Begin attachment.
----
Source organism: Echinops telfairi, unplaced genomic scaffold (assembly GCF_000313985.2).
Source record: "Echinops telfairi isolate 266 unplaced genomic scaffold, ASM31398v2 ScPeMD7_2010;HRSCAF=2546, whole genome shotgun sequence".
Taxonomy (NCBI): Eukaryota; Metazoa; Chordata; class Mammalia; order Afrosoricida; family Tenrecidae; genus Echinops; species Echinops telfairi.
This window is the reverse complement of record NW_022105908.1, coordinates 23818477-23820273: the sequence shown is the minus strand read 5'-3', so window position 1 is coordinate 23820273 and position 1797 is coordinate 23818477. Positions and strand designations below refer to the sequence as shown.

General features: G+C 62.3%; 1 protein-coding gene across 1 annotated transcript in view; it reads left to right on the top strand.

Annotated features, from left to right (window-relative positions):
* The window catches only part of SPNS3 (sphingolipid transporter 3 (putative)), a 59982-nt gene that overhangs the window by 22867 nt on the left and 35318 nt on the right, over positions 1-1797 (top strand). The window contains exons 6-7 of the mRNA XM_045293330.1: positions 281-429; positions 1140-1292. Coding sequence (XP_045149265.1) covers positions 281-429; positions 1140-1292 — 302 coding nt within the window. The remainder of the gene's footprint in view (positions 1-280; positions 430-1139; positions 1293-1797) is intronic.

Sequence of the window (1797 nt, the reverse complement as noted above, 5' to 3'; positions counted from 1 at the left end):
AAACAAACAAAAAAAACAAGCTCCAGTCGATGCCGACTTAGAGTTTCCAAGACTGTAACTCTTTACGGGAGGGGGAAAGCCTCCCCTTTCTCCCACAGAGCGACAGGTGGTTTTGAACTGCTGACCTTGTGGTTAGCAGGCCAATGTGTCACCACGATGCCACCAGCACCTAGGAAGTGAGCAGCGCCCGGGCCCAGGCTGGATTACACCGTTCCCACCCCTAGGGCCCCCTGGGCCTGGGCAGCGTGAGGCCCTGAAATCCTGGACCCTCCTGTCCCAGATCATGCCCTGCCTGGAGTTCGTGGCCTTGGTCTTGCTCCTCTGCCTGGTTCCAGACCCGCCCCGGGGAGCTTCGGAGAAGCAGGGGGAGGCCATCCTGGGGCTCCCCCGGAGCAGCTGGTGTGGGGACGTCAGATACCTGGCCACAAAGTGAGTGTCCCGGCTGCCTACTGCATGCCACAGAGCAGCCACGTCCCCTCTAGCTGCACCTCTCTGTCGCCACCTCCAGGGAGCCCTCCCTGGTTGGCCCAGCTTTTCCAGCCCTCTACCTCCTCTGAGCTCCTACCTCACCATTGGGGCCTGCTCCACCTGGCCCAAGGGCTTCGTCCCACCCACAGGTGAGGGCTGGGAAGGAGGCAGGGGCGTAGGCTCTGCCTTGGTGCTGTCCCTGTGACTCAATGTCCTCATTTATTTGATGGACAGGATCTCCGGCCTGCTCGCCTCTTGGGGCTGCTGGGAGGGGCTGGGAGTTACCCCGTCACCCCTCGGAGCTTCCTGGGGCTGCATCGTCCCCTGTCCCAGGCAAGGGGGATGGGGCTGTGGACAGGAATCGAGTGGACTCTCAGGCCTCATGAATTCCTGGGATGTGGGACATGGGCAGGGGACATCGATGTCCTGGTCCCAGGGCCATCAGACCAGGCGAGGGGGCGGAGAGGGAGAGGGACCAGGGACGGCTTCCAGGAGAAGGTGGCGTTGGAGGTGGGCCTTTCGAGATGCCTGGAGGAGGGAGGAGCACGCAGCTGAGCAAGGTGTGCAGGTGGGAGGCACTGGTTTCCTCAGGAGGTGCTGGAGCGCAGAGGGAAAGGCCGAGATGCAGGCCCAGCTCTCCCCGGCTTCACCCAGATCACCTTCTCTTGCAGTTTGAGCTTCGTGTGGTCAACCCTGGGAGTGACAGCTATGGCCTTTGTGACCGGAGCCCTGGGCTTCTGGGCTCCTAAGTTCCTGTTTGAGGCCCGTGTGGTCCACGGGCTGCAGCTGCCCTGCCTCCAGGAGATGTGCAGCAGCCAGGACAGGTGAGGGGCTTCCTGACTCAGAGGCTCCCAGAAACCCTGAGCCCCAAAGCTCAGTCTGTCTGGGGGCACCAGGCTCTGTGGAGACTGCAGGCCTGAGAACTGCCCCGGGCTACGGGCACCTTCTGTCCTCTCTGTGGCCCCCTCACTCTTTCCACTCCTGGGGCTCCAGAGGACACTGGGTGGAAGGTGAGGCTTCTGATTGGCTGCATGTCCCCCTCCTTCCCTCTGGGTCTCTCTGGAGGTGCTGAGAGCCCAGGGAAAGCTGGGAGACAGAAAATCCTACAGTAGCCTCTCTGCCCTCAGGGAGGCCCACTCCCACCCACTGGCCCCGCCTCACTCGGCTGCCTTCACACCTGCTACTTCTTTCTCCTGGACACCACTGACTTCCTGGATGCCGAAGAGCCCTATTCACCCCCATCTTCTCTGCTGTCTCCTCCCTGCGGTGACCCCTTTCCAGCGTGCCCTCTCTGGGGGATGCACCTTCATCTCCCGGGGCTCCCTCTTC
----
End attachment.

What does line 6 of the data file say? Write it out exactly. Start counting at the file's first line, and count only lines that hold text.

Annotated features, from left to right (window-relative positions):